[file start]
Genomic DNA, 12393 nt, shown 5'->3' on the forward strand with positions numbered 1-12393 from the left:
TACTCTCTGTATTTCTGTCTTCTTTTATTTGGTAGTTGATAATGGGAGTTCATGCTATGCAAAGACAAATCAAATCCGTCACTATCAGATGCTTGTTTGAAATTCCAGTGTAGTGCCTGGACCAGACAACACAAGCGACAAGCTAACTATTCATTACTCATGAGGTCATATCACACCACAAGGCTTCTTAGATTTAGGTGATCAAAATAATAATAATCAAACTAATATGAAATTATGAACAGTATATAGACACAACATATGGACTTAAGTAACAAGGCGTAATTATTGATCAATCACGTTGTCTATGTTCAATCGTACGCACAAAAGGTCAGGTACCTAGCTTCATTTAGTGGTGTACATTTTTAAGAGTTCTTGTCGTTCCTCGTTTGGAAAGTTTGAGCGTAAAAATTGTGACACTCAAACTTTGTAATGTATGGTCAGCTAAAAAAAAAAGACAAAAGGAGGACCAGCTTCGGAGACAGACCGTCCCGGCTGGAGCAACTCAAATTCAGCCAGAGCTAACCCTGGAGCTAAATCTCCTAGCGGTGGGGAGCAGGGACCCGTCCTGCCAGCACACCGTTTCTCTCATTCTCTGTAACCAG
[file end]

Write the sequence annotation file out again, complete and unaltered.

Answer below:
Genomic DNA, 12393 nt, shown 5'->3' on the forward strand with positions numbered 1-12393 from the left:
TACTCTCTGTATTTCTGTCTTCTTTTATTTGGTAGTTGATAATGGGAGTTCATGCTATGCAAAGACAAATCAAATCCGTCACTATCAGATGCTTGTTTGAAATTCCAGTGTAGTGCCTGGACCAGACAACACAAGCGACAAGCTAACTATTCATTACTCATGAGGTCATATCACACCACAAGGCTTCTTAGATTTAGGTGATCAAAATAATAATAATCAAACTAATATGAAATTATGAACAGTATATAGACACAACATATGGACTTAAGTAACAAGGCGTAATTATTGATCAATCACGTTGTCTATGTTCAATCGTACGCACAAAAGGTCAGGTACCTAGCTTCATTTAGTGGTGTACATTTTTAAGAGTTCTTGTCGTTCCTCGTTTGGAAAGTTTGAGCGTAAAAATTGTGACACTCAAACTTTGTAATGTATGGTCAGCTAAAAAAAAAAGACAAAAGGAGGACCAGCTTCGGAGACAGACCGTCCCGGCTGGAGCAACTCAAATTCAGCCAGAGCTAACCCTGGAGCTAAATCTCCTAGCGGTGGGGAGCAGGGACCCGTCCTGCCAGCACACCGTTTCTCTCATTCTCTGTAACCAG